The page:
Arizona is about to begin an important discussion on the cost benefits of solar energy. The discussion is scheduled for May 7 as part of a series of workshops the Arizona Corporation Commission has scheduled to examine the impacts of innovation on the utility business model.
This workshop comes on the heels of last year’s acrimonious debate on net metering. That dispute focused on whether rooftop solar owners place an unfair burden on non-solar customers through a “cost shift” that left “traditional” customers holding the bag for the majority of costs to maintain and operate the utility infrastructure. Absent from those deliberations, however, were any consideration for the value of solar.
Up until now, all the fuss has been about determining the value of the green electron to the utility and comparing it to the cost of the cheapest alternative. Attempts to expand the dialogue have largely failed to include the environmental attributes of solar and other non-energy benefits.
Witness the wisdom of 18 Arizona state senators who earlier this year voted for Senate Resolution 1003, which calls for the nullification of all rules, including clean air and water requirements, imposed by the EPA.
Yet the continued burning of fossil fuels is feeding such societal and climatic disruptions as the bark beetle infestation in old-growth pine forests in northern Arizona, the decreasing water flowing through our rivers, dams, canals and into our cities, a record drought that is devastating farmers’ crops, incomes and livelihoods and resulting in wildfires that destroy property and claim lives.
Recent events clearly illustrate that the impact of climate change isn’t limited to wild animals or the polar ice. The impacts are being felt everywhere — food and water supplies, the economy and our health. It’s a threat to our way of life.
The U.N. Intergovernmental Panel on Climate Change released its latest report (Climate Change 2014: Impacts, Adaptation, and Vulnerability) last week. The report was written by 300 experts from 70 countries and based on 12,000 peer-reviewed scientific papers. The report reveals in no uncertain terms that the continued burning of fossil fuels at present rates will cause more floods, droughts and violent storms as CO2 emissions drive up global temperatures and feed climatic changes.
In the face of the overwhelming evidence, the discussion in the Arizona Legislature actually included the purported positive impacts of carbon dioxide from fossil fuel consumption. That “debate” ignores the evidence that the amount of CO2 produced by fossil fuel consumption exceeds the ability of living organisms and other natural processes to remove it and store it in other forms.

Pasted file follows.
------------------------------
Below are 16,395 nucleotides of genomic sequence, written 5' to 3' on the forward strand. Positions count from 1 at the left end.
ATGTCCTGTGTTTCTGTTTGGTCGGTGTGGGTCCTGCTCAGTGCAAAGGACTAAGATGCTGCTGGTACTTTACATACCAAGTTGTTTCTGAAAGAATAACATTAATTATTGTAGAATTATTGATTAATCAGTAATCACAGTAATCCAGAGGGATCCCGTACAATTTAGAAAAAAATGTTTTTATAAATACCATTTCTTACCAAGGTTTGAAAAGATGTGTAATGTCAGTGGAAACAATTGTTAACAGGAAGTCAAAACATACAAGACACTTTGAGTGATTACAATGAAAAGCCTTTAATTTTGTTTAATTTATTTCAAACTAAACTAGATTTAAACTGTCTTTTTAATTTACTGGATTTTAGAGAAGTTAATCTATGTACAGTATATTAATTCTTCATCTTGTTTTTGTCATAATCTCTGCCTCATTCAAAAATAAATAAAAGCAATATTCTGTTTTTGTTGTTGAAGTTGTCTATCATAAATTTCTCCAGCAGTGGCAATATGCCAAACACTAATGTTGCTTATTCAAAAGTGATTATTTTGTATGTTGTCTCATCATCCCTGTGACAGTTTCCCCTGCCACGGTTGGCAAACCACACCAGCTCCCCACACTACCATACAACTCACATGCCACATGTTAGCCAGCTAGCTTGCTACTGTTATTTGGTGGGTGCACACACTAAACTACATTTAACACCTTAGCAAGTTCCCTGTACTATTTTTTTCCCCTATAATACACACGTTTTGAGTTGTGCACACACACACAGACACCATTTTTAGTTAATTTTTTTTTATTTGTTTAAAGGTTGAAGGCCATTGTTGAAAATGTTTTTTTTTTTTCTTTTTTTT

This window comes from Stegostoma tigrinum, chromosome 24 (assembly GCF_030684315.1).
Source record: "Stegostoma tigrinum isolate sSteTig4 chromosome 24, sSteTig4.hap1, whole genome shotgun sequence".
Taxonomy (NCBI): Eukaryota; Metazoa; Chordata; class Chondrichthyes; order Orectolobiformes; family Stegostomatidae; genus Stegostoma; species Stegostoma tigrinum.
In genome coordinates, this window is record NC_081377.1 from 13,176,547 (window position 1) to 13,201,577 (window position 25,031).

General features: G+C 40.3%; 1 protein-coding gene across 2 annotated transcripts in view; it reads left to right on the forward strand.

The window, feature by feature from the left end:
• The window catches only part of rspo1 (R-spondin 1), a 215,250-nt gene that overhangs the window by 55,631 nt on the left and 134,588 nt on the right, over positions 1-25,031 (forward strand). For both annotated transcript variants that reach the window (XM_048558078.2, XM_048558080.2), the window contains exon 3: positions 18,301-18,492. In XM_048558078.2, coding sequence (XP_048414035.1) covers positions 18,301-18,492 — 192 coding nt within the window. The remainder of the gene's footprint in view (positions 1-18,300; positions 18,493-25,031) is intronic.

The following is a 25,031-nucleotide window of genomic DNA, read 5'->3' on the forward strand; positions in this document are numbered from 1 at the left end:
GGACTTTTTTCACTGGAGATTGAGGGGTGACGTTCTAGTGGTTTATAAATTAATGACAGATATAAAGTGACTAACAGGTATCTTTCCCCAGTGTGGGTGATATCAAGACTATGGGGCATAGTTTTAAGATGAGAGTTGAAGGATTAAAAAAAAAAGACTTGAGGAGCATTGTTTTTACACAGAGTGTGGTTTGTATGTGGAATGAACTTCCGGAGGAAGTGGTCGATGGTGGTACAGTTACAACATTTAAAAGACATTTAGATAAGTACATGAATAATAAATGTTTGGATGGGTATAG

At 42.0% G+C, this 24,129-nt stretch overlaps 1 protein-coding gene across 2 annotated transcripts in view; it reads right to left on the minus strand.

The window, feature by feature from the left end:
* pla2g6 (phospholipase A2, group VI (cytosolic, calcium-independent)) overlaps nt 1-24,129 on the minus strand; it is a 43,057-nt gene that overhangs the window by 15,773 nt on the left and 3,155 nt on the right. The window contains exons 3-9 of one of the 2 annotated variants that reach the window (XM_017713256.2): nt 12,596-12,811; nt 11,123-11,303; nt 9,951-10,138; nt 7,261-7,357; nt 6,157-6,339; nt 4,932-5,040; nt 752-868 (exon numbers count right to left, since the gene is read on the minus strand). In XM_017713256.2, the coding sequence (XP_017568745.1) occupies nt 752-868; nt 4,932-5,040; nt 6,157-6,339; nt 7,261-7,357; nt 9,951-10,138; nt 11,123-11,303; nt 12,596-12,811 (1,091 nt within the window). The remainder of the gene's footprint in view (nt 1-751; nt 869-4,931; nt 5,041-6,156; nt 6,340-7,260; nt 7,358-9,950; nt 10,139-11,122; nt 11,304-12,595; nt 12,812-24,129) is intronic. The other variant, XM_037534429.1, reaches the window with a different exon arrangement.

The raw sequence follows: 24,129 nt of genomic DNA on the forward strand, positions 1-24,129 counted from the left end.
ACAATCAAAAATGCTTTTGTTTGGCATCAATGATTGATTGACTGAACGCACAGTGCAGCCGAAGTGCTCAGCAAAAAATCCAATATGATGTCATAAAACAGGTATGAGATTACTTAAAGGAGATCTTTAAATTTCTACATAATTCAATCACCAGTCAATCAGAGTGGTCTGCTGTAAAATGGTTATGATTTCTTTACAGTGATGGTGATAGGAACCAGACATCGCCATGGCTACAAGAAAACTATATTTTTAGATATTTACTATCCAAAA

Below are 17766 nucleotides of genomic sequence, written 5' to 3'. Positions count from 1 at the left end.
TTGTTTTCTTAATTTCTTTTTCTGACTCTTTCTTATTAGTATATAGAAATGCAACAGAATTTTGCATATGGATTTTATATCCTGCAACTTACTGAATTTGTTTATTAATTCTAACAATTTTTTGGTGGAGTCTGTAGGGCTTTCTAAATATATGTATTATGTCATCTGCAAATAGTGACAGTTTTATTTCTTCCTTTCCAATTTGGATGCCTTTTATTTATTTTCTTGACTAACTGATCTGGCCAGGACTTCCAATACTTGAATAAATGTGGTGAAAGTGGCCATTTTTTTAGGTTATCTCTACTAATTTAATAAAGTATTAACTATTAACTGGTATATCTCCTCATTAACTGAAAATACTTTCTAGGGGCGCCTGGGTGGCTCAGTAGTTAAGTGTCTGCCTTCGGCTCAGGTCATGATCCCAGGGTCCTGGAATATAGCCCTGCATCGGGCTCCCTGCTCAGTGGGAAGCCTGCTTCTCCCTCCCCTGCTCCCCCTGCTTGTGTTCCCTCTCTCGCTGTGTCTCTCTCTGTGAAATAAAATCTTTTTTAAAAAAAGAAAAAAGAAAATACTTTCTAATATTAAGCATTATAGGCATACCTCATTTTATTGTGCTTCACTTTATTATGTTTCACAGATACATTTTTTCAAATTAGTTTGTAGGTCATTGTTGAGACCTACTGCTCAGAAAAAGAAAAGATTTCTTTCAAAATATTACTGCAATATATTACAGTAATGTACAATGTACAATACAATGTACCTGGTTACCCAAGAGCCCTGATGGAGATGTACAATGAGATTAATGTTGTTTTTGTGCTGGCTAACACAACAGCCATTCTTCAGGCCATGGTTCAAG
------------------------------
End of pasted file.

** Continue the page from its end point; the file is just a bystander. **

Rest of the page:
Now, the conversation shifts from the myopic Legislature back to the hearing rooms of the Corporation Commission, where the cost benefits of solar energy is on the agenda.
Minnesota is just concluding a similar process and have come up with a formula to establish a value for solar electrons. The Minnesota formula includes several actors, including avoided costs of fuel purchases, new power plant construction and avoided transmission capacity.
More importantly, though, Minnesota assigns a methodology and cost to environmental impacts. This process for the first time will put a utility on the hook for the environmental harm it causes. In other words, instead of shifting the costs of environmental damage caused by their operations onto society those environmental damages now come with a price tag to the utilities.
The Minnesota formula may end up requiring utilities to pay more for a net-metered solar electron than the current retail cost of electricity. While that may sound like a bad deal for utilities, it could prove to be the incentive utilities need to reduce the carbon intensity of their delivered electricity, which in turn would reduce the value of solar.
It is hard to image Arizona following suit – after all it is pretty clear that science and politics don’t mix well at the Legislature. But any discussion that doesn’t place a value on our environment is promoting a cost-shift of massive portion. And it is society and the planet – not fossil-fueled utilities – that will bear the crushing burden.
Jim Arwood served six Arizona governors in various capacities managing federal energy programs, culminating in his appointment by then Governor Janet Napolitano, as Director of the State Energy Office in 2006. After nearly 25 years serving the state of Arizona, Mr. Arwood retired from government service in 2010 and today consults for a variety of energy related organizations and serves as Director of Communications for the Arizona Solar Center.